Code Pink Hearts Iran’s Mullahs
They schmoozed in Tehran as the regime was executing its enemies.
December 23, 2008 - 12:00 am
Citizen diplomacy is an extension of the concept of “citizen arrest,” and it was the intention of the two radical, rich women to attempt to take American foreign policy into their own hands and to force the Obama administration to solve the standoff between the U.S. and Iran through dialogue and comprehension, without any precondition or any pretense of understanding.
Benjamin and Evans wrote daily accounts of their trip to Tehran on their blog — and wasted not a word on poor Fatemeh or on the tragedy of women’s rights in Iran under the mullahs and their Sharia laws. Benjamin and Evans portray a rosy and unrealistic situation, where Iranians of all social classes and political persuasions welcome them enthusiastically, share their anti-war sentiments, and desire for peaceful and loving relations with the U.S. and all nations. Medea Benjamin, who lived for seven years in Cuba calling the Castro dictatorship “a paradise on earth,” notices that in Tehran “public transportation is priced right — 20 cents for the subway and 2 cents for the bus.” She fails to mention that the Iranian currency sustained 700 percent devaluation since the Islamic Revolution of 1979 and that inflation is at 23% according to governmental statistics and significantly higher than that according to World Bank estimates. Income per capita in Iran is $300 per year, a pittance when compared to other oil-rich nations in the Persian Gulf, like Kuwait ($26,000), United Arab Emirates ($25,000), or Saudi Arabia ($12,400).
Recently, an Iranian parliamentarian blurted out that almost 50% of Iran, the fourth most oil-rich country in the world, is living on or under $1 a day. This means there are some who are not able to satisfy their basic needs for food, clothing, and housing, let alone transportation, even if the public transportation ticket does “only” cost 20 cents of a toman, the Iranian currency.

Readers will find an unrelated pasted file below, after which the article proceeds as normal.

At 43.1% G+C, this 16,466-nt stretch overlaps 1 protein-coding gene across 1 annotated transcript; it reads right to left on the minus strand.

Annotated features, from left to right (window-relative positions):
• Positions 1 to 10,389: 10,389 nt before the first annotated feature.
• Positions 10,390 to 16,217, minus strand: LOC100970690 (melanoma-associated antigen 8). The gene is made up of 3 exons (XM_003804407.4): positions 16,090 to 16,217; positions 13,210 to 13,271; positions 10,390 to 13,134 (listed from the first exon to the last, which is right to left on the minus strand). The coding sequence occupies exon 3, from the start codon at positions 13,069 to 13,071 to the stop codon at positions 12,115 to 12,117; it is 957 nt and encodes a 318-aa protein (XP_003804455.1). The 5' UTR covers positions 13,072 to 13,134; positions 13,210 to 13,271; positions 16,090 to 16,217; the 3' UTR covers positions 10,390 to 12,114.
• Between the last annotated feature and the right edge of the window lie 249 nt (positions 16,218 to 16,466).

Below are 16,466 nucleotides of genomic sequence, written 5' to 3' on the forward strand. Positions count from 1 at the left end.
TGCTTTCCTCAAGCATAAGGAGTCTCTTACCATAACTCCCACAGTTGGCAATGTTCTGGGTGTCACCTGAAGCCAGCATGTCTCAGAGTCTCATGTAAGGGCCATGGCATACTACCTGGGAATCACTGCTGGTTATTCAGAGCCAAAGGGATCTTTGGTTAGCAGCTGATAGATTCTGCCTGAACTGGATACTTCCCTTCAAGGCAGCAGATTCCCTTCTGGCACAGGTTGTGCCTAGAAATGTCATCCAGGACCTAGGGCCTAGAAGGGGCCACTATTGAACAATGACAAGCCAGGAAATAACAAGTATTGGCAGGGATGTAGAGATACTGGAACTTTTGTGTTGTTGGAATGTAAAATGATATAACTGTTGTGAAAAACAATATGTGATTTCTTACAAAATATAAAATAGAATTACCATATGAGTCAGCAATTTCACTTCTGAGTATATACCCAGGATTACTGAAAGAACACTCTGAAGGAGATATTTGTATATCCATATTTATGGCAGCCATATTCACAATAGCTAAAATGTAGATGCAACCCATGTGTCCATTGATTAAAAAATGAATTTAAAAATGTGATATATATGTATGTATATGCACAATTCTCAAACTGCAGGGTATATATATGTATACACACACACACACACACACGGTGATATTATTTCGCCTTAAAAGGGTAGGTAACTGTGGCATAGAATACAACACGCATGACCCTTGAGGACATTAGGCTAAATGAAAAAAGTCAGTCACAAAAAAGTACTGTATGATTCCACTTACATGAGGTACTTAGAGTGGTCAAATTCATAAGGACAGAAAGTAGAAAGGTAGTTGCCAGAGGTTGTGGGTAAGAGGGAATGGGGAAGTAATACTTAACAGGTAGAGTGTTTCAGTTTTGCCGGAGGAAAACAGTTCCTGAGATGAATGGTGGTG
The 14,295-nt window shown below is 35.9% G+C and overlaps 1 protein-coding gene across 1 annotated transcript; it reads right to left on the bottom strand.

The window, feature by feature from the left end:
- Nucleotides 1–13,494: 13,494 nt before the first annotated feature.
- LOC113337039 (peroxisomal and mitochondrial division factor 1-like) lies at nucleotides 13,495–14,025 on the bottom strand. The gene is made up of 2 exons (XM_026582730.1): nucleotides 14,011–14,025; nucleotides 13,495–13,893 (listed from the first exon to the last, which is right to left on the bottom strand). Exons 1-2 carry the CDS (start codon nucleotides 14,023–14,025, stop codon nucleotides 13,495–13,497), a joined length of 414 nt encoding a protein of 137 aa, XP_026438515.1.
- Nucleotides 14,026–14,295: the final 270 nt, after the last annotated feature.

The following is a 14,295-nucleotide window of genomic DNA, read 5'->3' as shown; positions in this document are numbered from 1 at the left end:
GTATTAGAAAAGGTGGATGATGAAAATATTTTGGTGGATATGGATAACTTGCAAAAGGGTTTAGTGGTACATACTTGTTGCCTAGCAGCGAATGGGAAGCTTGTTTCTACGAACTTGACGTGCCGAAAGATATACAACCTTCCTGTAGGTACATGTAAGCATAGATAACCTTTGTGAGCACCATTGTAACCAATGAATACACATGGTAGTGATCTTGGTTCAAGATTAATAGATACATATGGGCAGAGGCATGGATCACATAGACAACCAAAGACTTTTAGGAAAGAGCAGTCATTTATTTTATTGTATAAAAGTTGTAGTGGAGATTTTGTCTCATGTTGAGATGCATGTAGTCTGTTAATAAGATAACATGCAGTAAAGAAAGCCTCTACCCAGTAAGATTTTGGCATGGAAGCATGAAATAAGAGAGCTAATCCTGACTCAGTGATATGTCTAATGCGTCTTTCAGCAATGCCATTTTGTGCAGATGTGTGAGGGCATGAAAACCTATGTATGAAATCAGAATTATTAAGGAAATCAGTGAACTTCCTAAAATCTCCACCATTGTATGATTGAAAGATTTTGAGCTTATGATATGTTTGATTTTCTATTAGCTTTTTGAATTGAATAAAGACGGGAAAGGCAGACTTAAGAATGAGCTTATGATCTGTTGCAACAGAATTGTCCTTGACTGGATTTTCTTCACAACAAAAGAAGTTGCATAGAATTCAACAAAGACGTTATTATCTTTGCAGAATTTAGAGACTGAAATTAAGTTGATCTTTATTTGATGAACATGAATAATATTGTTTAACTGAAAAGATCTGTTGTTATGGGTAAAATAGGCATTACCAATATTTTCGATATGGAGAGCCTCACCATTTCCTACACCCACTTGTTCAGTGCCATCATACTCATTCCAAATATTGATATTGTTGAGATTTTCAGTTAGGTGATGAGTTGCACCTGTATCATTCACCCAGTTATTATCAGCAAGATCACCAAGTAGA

Benjamin and Evans, Code Pink women, have donated hundreds of thousands of dollars to political campaigns, including to those of Democrats Obama, John Edwards, Dennis Kucinich, and Republican-cum-truther Ron Paul. They can afford to travel to Tehran, stay in one of the best hotels, and cozy up to the same regime that put Fatemeh and so many other women and children to death. Jodie Evans candidly admits on her daily blog report that she and Benjamin had introductions to people they cannot meet because it would upset the government, the same government which gave the consent to visit Iran. She is so eager to please her hosts that she thinks she will be able to keep her scarf on much more than the last trip, as, she admits, “we are all on our best behavior.”
It is revolting to even consider the self-aggrandizement of these women in contrast to the self-stifling required of Iranian women today. Benjamin and Evans should have stayed in Iran, where they might learn something about freedom.
Obama’s position is not an enviable one when it comes to having to deal with the Code Pink pest; in accepting these frivolous women’s bundles of campaign contributions and by offering to hold direct and unconditional dialogue with the mullahs, he has put himself in the position of having to deliver. If he goes along with Code Pink’s demand he stands the chance of alienating Europeans who have finally begun to see the mullahs for who they really are and, at least verbally, are taking them to task as well as resisting the call for dialogue without precondition. On the other hand, if he does not dance to the tune played by these women at best he will have to face their never-ending rounds of embarrassing public rampages that have become a Code Pink signature, and at worst come to terms with the fact that they will most likely sabotage any fundraising efforts Mr. Obama would make in the foreseeable future.